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Optical Networks: Capacity and Components

This chapter introduces the optical network. We begin with a survey of three generations of digital transport networks, followed by a discussion of the extraordinary capacity of optical fiber. The optical network marketplace is examined with a look at current and projected installations. Next, we examine the key nodes (machines) that make up the optical network, then we look inside a node to learn about its components. The chapter concludes with a general explanation of the attributes of optical fiber.
This chapter is from the book

Three Generations of Digital Transport Networks

The focus of this book is on third generation digital transport networks, usually shorted to 3G, or 3rd generation, transport networks. The main characteristics of three generations of digital transport networks are provided in Table 1–1. The information in this table will be helpful as you read the remaining chapters in this book. Most of the terms in the table are self-explanatory, or, if not, are explained in this chapter.

Table 1–1 Three Generations of Digital Transport (Carrier) Networks



Designed for

Mux/SW Schemes at Inception

Principal Media at Inception


Typical Payload

Protocol Inter-Working?



Voice, Non-BOD, Static


Copper: (Early1960s)


Fixed Length




Voice, Non-BOD, Static


Copper, Fiber:  (Mid–1980s)


Fixed Length

Somewhat:  PPP, IP, ATM



Voice, Video,  Data, Tailored QOS, BOD, Dynamic


Fiber (Late1990s to Early 2000s)


Fixed or Variable Lengths


The first column in the table is the name (or names) usually associated with the technology. The first generation systems are known as T1 or E1. The second generation systems are called SONET (for the Synchronous Optical Network) or SDH (for the Synchronous Digital Hierarchy). These terms are explained in more detail in later parts of this book. However, the industry has not yet settled on a handle for the third generation digital carrier network, but the term Optical Transport Network (OTN) is widely used. The second column identifies the generation family.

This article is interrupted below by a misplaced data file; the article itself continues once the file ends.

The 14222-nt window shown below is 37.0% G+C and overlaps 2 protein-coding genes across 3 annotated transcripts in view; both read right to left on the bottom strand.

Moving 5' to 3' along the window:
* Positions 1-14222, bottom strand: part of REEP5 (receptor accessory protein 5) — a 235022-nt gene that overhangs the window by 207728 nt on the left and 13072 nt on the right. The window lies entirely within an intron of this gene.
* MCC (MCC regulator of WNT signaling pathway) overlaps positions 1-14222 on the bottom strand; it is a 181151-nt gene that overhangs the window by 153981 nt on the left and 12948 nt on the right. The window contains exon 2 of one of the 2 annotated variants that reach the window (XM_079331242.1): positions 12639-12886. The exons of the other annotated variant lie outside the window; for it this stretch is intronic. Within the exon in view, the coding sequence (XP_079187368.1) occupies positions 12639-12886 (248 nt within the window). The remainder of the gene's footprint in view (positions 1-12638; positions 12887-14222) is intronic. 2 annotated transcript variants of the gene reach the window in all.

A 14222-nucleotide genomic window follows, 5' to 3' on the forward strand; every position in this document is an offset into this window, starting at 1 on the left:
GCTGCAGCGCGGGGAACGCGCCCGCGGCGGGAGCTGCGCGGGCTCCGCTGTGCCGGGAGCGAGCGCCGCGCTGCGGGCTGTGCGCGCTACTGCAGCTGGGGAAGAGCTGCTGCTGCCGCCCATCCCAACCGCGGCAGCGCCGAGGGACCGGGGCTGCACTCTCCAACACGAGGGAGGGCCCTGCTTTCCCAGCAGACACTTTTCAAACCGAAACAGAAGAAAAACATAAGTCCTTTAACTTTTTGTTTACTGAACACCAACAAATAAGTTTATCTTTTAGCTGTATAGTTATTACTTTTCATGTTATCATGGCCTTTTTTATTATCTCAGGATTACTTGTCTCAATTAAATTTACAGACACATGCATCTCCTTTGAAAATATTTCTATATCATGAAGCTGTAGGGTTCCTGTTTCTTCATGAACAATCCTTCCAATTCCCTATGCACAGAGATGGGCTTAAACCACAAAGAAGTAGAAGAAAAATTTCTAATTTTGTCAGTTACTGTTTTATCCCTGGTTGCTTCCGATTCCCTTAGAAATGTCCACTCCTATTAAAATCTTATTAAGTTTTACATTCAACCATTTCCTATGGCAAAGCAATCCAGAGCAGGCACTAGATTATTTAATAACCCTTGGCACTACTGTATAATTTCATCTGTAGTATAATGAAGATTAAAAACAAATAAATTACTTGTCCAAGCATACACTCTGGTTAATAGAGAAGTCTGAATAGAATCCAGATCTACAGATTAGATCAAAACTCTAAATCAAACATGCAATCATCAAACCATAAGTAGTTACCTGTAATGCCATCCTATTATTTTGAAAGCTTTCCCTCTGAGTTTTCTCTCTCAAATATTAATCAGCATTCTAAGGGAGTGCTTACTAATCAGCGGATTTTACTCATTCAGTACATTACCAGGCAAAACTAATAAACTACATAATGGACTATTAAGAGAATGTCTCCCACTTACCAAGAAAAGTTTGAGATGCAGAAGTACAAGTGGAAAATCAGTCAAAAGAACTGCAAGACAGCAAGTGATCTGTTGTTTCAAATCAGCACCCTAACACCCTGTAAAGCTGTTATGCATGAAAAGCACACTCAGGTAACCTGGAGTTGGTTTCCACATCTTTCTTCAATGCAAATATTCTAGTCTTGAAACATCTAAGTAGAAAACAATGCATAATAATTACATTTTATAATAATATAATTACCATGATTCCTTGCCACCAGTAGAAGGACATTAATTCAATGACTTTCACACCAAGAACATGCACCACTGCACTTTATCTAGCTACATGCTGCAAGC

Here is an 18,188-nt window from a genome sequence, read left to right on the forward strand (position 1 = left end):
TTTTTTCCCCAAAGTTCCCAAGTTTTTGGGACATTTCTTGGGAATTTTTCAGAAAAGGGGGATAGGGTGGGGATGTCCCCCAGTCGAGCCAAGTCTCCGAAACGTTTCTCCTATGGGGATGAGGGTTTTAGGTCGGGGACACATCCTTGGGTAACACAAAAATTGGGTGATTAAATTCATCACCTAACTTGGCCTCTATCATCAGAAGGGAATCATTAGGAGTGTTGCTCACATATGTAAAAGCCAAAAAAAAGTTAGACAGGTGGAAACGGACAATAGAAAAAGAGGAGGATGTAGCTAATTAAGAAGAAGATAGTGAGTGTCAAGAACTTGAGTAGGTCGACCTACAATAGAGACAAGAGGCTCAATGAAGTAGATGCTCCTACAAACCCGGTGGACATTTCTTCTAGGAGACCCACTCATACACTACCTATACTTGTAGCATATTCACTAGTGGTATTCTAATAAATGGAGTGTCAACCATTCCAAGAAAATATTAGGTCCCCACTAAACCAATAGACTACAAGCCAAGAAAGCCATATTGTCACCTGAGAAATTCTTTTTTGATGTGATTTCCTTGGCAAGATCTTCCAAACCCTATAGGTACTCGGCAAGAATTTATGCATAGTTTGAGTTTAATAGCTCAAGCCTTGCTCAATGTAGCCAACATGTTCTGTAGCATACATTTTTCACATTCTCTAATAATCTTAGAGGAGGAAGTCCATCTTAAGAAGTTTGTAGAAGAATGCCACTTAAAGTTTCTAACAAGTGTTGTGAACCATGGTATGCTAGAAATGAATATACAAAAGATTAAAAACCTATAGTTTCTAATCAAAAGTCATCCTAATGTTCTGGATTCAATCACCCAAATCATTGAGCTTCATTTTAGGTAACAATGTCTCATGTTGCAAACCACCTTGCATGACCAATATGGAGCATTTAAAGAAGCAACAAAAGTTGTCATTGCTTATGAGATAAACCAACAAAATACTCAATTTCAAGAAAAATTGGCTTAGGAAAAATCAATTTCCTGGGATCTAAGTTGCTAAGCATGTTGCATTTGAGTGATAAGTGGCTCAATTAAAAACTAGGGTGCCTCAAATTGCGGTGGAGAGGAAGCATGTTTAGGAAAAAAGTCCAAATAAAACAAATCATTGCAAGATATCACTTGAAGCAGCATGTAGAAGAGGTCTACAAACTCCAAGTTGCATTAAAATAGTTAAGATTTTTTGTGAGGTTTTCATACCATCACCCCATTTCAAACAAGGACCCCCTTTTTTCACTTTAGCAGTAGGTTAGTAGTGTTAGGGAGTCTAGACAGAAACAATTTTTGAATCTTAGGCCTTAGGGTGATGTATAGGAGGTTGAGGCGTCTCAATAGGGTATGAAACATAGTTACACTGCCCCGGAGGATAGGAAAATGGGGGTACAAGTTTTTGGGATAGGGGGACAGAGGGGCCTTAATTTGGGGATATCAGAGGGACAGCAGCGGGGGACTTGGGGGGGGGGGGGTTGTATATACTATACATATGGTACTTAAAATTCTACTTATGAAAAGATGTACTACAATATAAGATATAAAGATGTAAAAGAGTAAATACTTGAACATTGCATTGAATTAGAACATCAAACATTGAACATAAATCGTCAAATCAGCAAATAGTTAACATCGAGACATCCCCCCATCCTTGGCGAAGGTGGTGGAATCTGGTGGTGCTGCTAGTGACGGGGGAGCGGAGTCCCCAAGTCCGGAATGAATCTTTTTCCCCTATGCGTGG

The third column shows what kinds of user payloads the networks are designed to support. Although the first and second generation networks are designed to support voice traffic, they can and do transport data and video images. But they are not "optimized" for data and video traffic. In contrast, the 3G transport network is designed to support voice, video, or data payloads. When used with multiprotocol label switching (MPLS), the resource reservation protocol (RSVP), and DiffServ, as well as some of the new specifications dealing with optical bandwidth on demand, they are also designed to provide tailored quality-of-service (QOS) features for individual customers. The point will be made repeatedly in this book that the 3G transport network no longer consists of fixed, static "pipes" of capacity; it can dynamically change to meet the changing requirements of its users.

The third column also contains the notations of Non-BOD or BOD. The first and second generation systems are not designed to provide bandwidth of demand (BOD). The bandwidth is configured with crafting operations at each node. 3G systems are more dynamic and allow bandwidth to be requested on demand.

The fourth column lists the predominant multiplexing schemes: TDM or WDM. The fourth column also lists the manner in which the networks switch traffic when they were first deployed (at their inception). First generation systems were solely E/E/E operations: (a) they accepted electrical signals (the first E), (b) processed them (the second E), and (c) sent them to another node (the third E). Second generation systems are O/E/O operations: (a) they accept optical signals (the first O), (b) convert them to electrical signals for processing (the E), and (c) convert the electrical signals back to optical signals for transmission (the second O). Third generation systems are intended to be all optical (O/O/O), in that they process optical payloads, and do not need to convert the bits to electrical images for processing. Today, all three generations are mainly O/E/O oriented.

The fifth column lists the principal media used by the technologies at their inception, as well as the time that these networks were first introduced into the industry. All three generations now use a combination of copper, fiber, and wireless media.

The sixth column lists the typical capacity of the generation. It is evident that each succeeding family has increased its transport capacity by orders of magnitude.